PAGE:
Dance’s hot little secret |

Dance’s hot little secret

Cassie Pence
Bret Hartman/Vail Daily Dancers of the Dominic Walsh Dance Theater perform Katharsis during Act 1 of last years Different Dimensions at the Vail International Dance Festival. With dancers chiseled bodies and barely there costumes, a night at the ballet can be very stimulating.

VAIL – For those men who have yet to experience the Vail International Dance Festival, here’s a little secret: Dance is sexy.Some men are afraid of dance. Just hearing the word “ballet” can trigger the most unusual behavior in said creatures. If it’s not an onset of flu-like symptoms, it’s the sudden urge for home improvement that takes over, as if the do-it-yourself god clocked them over the head with his calloused fist.Those males who have surrendered to a night of “Swan Lake” at the local theater try other tactics to escape the feared ballet. Taking up smoking with the pimply usher or ordering a complicated cocktail at intermission in hopes the bartender takes too long to make the drink, which then has to be sipped well into act 2, are two desperate attempts at avoidance.Of course these scenarios are catering to stereotype. There are plenty of men who have already figured out dance’s hot little secret, making the Vail International Dance Festival the most erotic event of the summer. It’s 10 nights of the perfect date. Think about it.Chiseled bods, tight costumes

Dancers are the original hard bodies. It takes every muscle in the body to perform sequential leaps, spins and jumps, to hold one’s leg high over head or gracefully arch the back to dramatically brush the tip of the head across the floor. Every ripple and bulge is tastefully accentuated in the tiny Lycra the dancers wear. The revealing costumes pronounce the artistic lines of the body and dance, but are sure to stir the libido, too.Beyond the beautiful performers, the stories the dancers interpret also heighten the audience’s emotions. You might witness the steamy rendez-vous of forbidden lovers in a pas de deux during the festival’s International Evenings of Dance Aug. 4-5, or find yourself rooting for one side of the chess board when Jeune Ballet Du Quebec brings the game to life during “Jeu D’Echecs” Aug. 2. It’s not unusual to feel the hairs on your arm stand to attention or your eyes fill with tears simply from the passion exuded on stage.Not your ordinary balletWhen Denver local Emily Eikelberner bought tickets to last year’s dance festival, her husband, Joe, wasn’t exactly thrilled. He said he was more excited about heading to the mountains than attending a ballet.”I wasn’t looking forward to it. It was more of favor to her,” Joe said. “But I really enjoyed it. The venue is amazing, and the way that the festival has diverse styles and shorter segments, it kept my interest. I was pleasantly surprised and definitely impressed.”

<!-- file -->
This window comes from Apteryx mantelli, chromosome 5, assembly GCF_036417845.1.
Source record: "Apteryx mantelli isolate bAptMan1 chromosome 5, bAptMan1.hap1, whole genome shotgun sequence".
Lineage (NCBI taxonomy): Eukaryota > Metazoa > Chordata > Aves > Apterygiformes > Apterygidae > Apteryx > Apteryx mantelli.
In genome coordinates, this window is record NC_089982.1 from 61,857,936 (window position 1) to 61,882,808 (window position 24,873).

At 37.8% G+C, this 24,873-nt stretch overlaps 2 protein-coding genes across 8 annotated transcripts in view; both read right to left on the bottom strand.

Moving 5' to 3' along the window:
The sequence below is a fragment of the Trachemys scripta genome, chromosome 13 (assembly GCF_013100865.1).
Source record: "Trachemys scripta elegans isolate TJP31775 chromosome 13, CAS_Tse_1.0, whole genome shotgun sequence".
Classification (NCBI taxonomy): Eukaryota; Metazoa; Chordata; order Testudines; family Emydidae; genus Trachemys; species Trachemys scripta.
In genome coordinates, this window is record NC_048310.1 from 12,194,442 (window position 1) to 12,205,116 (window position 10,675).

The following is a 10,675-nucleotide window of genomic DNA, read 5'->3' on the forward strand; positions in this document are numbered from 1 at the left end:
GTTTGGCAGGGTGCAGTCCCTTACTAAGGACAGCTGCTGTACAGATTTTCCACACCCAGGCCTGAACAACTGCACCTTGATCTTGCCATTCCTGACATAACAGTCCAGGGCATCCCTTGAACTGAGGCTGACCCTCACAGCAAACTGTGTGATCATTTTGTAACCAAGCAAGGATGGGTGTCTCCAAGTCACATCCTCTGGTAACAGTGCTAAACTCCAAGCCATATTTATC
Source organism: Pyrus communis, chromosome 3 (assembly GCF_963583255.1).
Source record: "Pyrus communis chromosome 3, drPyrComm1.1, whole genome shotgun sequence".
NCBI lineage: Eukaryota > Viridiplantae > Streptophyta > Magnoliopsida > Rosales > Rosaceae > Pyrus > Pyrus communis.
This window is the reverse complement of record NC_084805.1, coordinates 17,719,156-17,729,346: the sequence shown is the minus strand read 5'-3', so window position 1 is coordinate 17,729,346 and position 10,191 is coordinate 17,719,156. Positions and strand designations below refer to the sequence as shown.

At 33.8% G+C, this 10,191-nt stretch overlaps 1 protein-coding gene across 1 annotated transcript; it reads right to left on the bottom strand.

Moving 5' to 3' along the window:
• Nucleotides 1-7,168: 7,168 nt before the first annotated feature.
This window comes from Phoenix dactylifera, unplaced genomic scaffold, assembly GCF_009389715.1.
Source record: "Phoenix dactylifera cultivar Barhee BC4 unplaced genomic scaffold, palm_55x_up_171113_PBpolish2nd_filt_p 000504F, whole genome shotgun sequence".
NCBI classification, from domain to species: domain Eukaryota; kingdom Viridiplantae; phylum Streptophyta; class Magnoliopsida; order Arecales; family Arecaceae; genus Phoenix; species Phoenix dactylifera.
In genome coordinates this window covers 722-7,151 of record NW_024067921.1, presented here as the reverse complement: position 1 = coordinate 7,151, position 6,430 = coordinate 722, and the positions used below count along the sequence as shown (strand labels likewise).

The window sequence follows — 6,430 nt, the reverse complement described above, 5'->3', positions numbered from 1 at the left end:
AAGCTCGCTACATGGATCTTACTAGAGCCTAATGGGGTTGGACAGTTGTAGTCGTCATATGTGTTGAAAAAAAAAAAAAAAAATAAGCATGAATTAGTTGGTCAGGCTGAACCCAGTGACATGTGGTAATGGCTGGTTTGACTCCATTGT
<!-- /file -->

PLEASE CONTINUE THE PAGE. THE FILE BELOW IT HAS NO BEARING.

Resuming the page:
Joe had gone to ballets before with Emily, who studied dance seriously since she was a little girl. The Vail dance festival, Joe said, “wasn’t even in the same league.” Joe and Emily are returning this year for the International Evenings of Dance.Unlike a traditional ballet that can last for several hours and feature the same dancers and dance style, the Vail International Dance Festival is perfect for those with a shorter attention span, aka little boys trapped in grown bodies. The festival performances are broken up into smaller dance vignettes, showcasing several different dancers and troupes from around the world performing not only ballet, but ballroom, modern, jazz, salsa and even breakdancing, like during the Groovaloos performance happening Aug. 1.The festival’s “Different Dimensions” Aug. 8 is a favorite among festival goers because of its eclectic nature. Billed as “a festival within a festival,” the evening will feature Cleo Parker Robinson Dance Ensemble, known for uniting different cultures through dance; ODC/Dance troupe of San Francisco, known for its athleticism, passion and intellectual depth; and the Nevada Ballet Theatre.”The festival gives people a good cross section of what dance is about,” Andreas Boesel of Vail said.Andreas joked that it’s all the beautiful women that attracts him to the festival each year, but quickly he admitted that it makes a nice evening for him and his wife, Shari.”Shari is really into dance and it’s nice to go with your wife,” he said. “It’s nice to have a few cultural aspects in your life, too.”

See, men, there’s no reason to fear dance. In fact, it can often work in your favor. You get to clap and cheer “bravo” at beautiful women contorting their bodies (you don’t even need dollar bills), all while earning brownie points from your date for appreciating the finer things in life. But the best part? Both of you will leave the festival aroused, and since the performances aren’t too long, there’s plenty of time to dance that very special kind of dance when you get home.Arts and Entertainment Editor Cassie Pence can be reached at 748-2938, or, Colorado

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